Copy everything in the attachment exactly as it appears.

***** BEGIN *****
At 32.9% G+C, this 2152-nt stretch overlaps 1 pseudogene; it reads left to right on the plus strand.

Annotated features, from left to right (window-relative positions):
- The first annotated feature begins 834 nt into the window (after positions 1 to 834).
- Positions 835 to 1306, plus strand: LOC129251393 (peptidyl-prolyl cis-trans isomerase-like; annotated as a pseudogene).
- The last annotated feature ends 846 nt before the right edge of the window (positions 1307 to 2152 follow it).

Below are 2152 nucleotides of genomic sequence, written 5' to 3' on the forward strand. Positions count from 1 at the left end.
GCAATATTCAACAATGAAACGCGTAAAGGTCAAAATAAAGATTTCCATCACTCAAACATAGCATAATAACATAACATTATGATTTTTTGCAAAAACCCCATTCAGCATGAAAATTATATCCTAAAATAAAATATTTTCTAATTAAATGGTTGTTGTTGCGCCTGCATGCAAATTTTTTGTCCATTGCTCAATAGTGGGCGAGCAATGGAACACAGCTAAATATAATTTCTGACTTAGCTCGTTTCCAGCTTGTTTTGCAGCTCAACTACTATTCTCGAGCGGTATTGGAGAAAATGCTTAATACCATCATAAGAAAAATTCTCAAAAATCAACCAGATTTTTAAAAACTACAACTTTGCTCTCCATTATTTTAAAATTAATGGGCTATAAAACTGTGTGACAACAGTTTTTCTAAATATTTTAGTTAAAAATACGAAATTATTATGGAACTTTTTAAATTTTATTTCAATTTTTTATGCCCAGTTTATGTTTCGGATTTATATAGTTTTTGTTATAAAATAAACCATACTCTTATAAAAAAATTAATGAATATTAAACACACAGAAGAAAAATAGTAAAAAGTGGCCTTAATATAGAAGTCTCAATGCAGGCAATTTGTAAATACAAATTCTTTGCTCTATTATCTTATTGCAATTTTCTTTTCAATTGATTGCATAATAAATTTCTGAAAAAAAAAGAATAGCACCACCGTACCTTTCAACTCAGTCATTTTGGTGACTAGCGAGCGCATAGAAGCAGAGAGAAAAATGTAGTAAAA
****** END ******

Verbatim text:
At 32.9% G+C, this 2152-nt stretch overlaps 1 pseudogene; it reads left to right on the plus strand.

Annotated features, from left to right (window-relative positions):
- The first annotated feature begins 834 nt into the window (after positions 1 to 834).
- Positions 835 to 1306, plus strand: LOC129251393 (peptidyl-prolyl cis-trans isomerase-like; annotated as a pseudogene).
- The last annotated feature ends 846 nt before the right edge of the window (positions 1307 to 2152 follow it).

Below are 2152 nucleotides of genomic sequence, written 5' to 3' on the forward strand. Positions count from 1 at the left end.
GCAATATTCAACAATGAAACGCGTAAAGGTCAAAATAAAGATTTCCATCACTCAAACATAGCATAATAACATAACATTATGATTTTTTGCAAAAACCCCATTCAGCATGAAAATTATATCCTAAAATAAAATATTTTCTAATTAAATGGTTGTTGTTGCGCCTGCATGCAAATTTTTTGTCCATTGCTCAATAGTGGGCGAGCAATGGAACACAGCTAAATATAATTTCTGACTTAGCTCGTTTCCAGCTTGTTTTGCAGCTCAACTACTATTCTCGAGCGGTATTGGAGAAAATGCTTAATACCATCATAAGAAAAATTCTCAAAAATCAACCAGATTTTTAAAAACTACAACTTTGCTCTCCATTATTTTAAAATTAATGGGCTATAAAACTGTGTGACAACAGTTTTTCTAAATATTTTAGTTAAAAATACGAAATTATTATGGAACTTTTTAAATTTTATTTCAATTTTTTATGCCCAGTTTATGTTTCGGATTTATATAGTTTTTGTTATAAAATAAACCATACTCTTATAAAAAAATTAATGAATATTAAACACACAGAAGAAAAATAGTAAAAAGTGGCCTTAATATAGAAGTCTCAATGCAGGCAATTTGTAAATACAAATTCTTTGCTCTATTATCTTATTGCAATTTTCTTTTCAATTGATTGCATAATAAATTTCTGAAAAAAAAAGAATAGCACCACCGTACCTTTCAACTCAGTCATTTTGGTGACTAGCGAGCGCATAGAAGCAGAGAGAAAAATGTAGTAAAA